Glucose conversion to galactose

Galactose is used for (1) lactose synthesis in lactating mammary gland, or (2) in synthesis of glycoproteins, proteoglycans and glycolipids.

As mentioned above glucose-galactose interconversion needs activated forms. Glucose is activated to UDP-1-glucose and it is isomerized to UDP-galactose:

UDP-1-glucose ↔ UDP-galactose

(catalysed by 4-epimerase)

UDP-galactose is macroergic compound therefore it can be used for synthesis of compounds mentioned above.

Lactose synthesis take place only in lactating mammary gland. UDP-galactose is combined with glucose. This yields lactose. Reaction is catalysed by galactosyltransferase. Lactation is promoted by prolactin – peptide hormone from adenohypophysis.


Glucose conversion to glucuronic acid and its use

Glucuronic acid is one of the uronic acids. The uronic acids are parts of many important compounds – e.g. glycosaminoglycans, proteoglycans. Uronic acids are used as conjugation agent in biotransformation reactions. It promotes excretion of many endogenous and exogenous compounds. The uronic acids include glucuronic acid, L-iduronic acid and galacturonic acid.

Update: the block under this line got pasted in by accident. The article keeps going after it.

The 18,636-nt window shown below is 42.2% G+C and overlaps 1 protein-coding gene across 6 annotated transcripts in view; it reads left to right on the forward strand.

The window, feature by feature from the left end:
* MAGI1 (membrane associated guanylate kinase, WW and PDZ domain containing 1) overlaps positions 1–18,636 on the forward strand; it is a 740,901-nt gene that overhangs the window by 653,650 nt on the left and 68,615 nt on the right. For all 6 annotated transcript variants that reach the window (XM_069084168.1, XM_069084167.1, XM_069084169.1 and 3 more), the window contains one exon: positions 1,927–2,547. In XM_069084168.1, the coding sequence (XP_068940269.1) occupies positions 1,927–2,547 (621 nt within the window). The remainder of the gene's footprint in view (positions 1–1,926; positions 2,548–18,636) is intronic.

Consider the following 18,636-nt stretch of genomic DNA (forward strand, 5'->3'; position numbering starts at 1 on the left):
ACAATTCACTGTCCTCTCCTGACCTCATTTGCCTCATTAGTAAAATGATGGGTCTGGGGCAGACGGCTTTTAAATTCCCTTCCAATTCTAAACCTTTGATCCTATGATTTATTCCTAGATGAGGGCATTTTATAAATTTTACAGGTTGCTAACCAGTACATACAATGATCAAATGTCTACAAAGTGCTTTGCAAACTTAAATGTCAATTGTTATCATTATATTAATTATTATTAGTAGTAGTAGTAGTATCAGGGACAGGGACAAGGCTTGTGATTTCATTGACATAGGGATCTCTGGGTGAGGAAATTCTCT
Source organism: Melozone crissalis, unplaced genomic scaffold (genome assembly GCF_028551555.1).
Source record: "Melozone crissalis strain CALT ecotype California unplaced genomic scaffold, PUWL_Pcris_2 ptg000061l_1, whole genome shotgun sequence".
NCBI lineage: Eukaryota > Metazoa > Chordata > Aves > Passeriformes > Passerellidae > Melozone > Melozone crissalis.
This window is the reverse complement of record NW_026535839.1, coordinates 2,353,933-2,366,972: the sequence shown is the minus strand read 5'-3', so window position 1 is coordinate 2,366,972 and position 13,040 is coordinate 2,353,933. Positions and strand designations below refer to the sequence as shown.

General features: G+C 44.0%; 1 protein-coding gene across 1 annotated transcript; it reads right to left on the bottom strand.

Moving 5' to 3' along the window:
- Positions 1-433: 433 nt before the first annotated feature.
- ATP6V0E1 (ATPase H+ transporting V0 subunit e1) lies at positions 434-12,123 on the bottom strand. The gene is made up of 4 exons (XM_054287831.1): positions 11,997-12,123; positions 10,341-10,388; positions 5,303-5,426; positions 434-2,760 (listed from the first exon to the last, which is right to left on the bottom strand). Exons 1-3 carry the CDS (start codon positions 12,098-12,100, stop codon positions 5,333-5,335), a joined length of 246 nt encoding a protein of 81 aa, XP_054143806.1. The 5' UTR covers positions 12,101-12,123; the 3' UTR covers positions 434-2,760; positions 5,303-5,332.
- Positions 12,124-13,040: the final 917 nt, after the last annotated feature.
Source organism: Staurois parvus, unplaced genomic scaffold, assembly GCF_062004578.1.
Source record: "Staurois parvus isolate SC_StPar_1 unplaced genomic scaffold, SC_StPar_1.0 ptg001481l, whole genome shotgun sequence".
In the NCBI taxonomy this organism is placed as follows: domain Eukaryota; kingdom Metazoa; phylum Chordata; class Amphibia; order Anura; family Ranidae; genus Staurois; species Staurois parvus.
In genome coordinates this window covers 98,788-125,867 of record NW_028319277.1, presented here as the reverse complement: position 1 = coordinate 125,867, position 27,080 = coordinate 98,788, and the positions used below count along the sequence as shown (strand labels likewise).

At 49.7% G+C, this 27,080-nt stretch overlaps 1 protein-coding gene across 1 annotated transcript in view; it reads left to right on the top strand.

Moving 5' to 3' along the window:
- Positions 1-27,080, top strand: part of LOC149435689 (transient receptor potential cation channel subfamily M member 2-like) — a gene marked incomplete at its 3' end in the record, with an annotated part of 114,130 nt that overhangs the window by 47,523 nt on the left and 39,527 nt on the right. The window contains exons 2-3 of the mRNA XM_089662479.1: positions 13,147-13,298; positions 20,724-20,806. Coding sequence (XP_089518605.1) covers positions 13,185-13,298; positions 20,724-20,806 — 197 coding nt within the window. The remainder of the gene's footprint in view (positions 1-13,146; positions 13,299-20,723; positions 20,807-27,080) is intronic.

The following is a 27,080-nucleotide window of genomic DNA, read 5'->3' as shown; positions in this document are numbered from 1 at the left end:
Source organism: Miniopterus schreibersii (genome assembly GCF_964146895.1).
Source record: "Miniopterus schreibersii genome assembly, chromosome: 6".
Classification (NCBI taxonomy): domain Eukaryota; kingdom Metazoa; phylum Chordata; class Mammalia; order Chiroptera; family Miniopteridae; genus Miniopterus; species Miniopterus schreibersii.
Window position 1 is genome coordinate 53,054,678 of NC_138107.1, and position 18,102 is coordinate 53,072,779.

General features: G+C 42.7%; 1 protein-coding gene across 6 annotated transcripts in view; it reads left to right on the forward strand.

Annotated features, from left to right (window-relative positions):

Glucuronic acid is synthesized from glucose. Primary hydroxyl group on C6 in glucose molecule is oxidized to carboxylic group.

Oxidation is preceded by activation of glucose to UDP-glucose. Individual steps take place as follows:

1) Glucose phosphorylation (catalysed by the enzyme hexokinase/glucokinase)

Glucose + ATP → glucose-6-P + ADP

2) Glucose isomerization (catalysed by the enzyme glucosephosphate isomerase)

Glucose-6-P → glucose-1-P

3) Glucose activation, i.e. UDP bonding (catalysed by the enzyme UDP-glucose pyrophosphorylase)

Glucose-1-P + UTP → UDP-1-glucose + PPi

4) Oxidation to glucuronate

UDP-1-glucose + 2 NAD+ → UDP-glucuronate + 2 NADH

UDP-glucuronate is active form of the glucuronic acid and it can enter many reactions.

Use of the glucuronic acid

1) Proteoglycans synthesis

2) Conjugating agent

The glucuronic acid is conjugated with compounds that are poorly soluble in water (bilirubin, steroid hormones, xenobiotics). The goal is excrete them from the body. When glucuronic acid is connected these compounds get more soluble in water and they can be more easily eliminated in the urine or in the bile. The key enzyme is UDP-glucuronyltransferase. More info: Subchapter 9/6.

Subchapter Authors: Josef Fontana and Petra Lavríková